“There have been some very dark times but we have supported each other as a family and sought comfort in the overwhelming number of messages and tributes we have received from people who knew our daughter, as it is clear that Megan was loved by many.

“The silence without our beloved daughter in our lives is deafening.”

[Source/Photo: Leics. Police]
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Leicester Hospitals “delighted” at Glenfield Hospital decision

Doors to Glenfield’s heart unit will remain open following an announcement today by NHS England.

NHS England (NHSE) announced that the threat to decommission heart services at the East Midlands Congenital Heart Centre (EMCHC) has been lifted, meaning the centre will continue to provide lifesaving surgery for children and adults in the region.

The centre is home to the internationally-renowned ECMO (Extra-Corporeal Membrane Oxygenation) service, which treats some of the sickest babies, children and adults in the country.

John Adler, Chief Executive at Leicester’s Hospitals, said:

John Adler: Decision is vote of confidence

“We are obviously delighted with the decision to continue commissioning EMCHC as a Level 1 congenital heart disease centre.

“The decision is a vote of confidence for our staff and service, and is great news for our NHS partners across the East Midlands network.

The future is now in our hands and this decision means that the clinical team can now focus on building a world class congenital heart service for people across the East Midlands and beyond.”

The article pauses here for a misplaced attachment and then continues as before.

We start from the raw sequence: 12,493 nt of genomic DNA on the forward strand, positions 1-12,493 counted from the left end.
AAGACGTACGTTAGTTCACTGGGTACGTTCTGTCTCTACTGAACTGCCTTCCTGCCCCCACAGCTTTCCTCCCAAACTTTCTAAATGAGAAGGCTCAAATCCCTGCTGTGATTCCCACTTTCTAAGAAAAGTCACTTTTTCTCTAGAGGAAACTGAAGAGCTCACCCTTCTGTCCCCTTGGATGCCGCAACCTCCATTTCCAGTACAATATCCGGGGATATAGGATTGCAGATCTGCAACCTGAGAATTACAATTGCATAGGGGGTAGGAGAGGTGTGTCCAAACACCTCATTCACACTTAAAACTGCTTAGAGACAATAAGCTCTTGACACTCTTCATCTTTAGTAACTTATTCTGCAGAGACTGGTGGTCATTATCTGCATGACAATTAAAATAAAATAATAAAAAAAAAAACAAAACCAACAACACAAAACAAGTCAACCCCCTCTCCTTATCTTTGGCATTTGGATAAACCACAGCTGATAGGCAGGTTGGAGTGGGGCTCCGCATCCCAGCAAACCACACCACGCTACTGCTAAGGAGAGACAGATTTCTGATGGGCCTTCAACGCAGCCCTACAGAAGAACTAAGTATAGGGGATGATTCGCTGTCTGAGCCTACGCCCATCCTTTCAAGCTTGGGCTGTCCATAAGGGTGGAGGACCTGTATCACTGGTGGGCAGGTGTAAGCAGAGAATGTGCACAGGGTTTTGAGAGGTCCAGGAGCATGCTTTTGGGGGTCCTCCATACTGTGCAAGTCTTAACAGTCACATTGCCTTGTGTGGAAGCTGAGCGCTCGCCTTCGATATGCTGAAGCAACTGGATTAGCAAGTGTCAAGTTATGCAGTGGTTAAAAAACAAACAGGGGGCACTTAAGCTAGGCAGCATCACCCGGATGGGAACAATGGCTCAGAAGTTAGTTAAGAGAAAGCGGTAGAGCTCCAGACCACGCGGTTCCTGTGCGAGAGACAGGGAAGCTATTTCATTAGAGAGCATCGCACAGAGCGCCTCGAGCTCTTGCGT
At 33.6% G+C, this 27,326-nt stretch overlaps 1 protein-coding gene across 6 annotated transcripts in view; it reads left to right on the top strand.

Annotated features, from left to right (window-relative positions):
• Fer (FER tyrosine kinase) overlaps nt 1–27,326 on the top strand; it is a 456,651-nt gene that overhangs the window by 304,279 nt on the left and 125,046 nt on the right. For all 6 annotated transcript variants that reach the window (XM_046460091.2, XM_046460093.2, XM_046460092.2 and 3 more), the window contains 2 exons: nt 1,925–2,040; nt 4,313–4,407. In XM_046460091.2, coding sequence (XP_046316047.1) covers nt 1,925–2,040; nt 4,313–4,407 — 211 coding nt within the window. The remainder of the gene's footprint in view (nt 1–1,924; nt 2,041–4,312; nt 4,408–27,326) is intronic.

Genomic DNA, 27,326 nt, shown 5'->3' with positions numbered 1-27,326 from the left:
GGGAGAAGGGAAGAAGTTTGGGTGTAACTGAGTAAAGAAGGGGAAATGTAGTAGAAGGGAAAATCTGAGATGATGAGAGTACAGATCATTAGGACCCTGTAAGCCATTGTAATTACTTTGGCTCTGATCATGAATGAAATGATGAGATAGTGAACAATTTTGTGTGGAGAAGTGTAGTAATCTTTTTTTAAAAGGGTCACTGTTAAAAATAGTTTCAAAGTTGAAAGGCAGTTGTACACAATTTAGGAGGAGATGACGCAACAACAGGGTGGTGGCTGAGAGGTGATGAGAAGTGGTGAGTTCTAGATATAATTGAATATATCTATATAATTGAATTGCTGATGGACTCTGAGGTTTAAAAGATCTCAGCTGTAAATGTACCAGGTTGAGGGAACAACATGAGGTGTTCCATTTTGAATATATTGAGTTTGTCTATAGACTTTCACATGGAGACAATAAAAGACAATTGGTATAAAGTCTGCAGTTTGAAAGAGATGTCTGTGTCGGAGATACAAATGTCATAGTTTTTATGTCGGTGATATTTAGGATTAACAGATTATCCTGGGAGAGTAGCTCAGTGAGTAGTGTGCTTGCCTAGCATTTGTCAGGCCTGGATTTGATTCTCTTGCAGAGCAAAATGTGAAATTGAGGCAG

Karamjit Singh CBE, Chairman at Leicester’s Hospitals, added:

Karamjit Singh CBE: We acknowledge the fantastic support

“We would like to take this opportunity to thank all of the East Midlands Congenital Heart Centre staff for their incredible resilience and hard work to achieve and more importantly maintain the level of quality and service over this difficult period.”

“We would also like to acknowledge the fantastic support we have had from our stakeholders; patients, relatives, charities, local councils, NHS partners, MPs and media, their unwavering commitment has kept our spirits up during these uncertain times.”

East Midlands Congenital Heart Centre currently treats over 50% of the respiratory ECMO cases nationally, making it the busiest ECMO centre in the UK

Outcomes at the centre are excellent and above national averages, with 99% of families agreeing that they would recommend the service to their friends and family.

Aidan Bolger, Head of Service for East Midlands Congenital Heart Centre, said:

Dr Aiden Bolger: Delighted by decision

“I am delighted by the decision made by the NHS England board today.

“It puts an end to years of uncertainty, and is a testament to the professionalism, energy and determination of all the EMCHC staff that have fought to ensure our service delivers the highest quality of care to meet the required standards.

“Patients in the East Midlands can now be assured that they have access to a Congenital Heart Disease centre of excellence, as close to home as possible, and we can continue to offer our internationally renowned ECMO and mobile ECMO service to the whole of the UK.

“I look forward to focussing all our energy on growing our service and delivering our plan with the confidence to attract and retain the best specialised staff possible and working with our network partners, and NHS Specialised Commissioning to make EMCHC the centre of choice for patients with congenital heart disease.”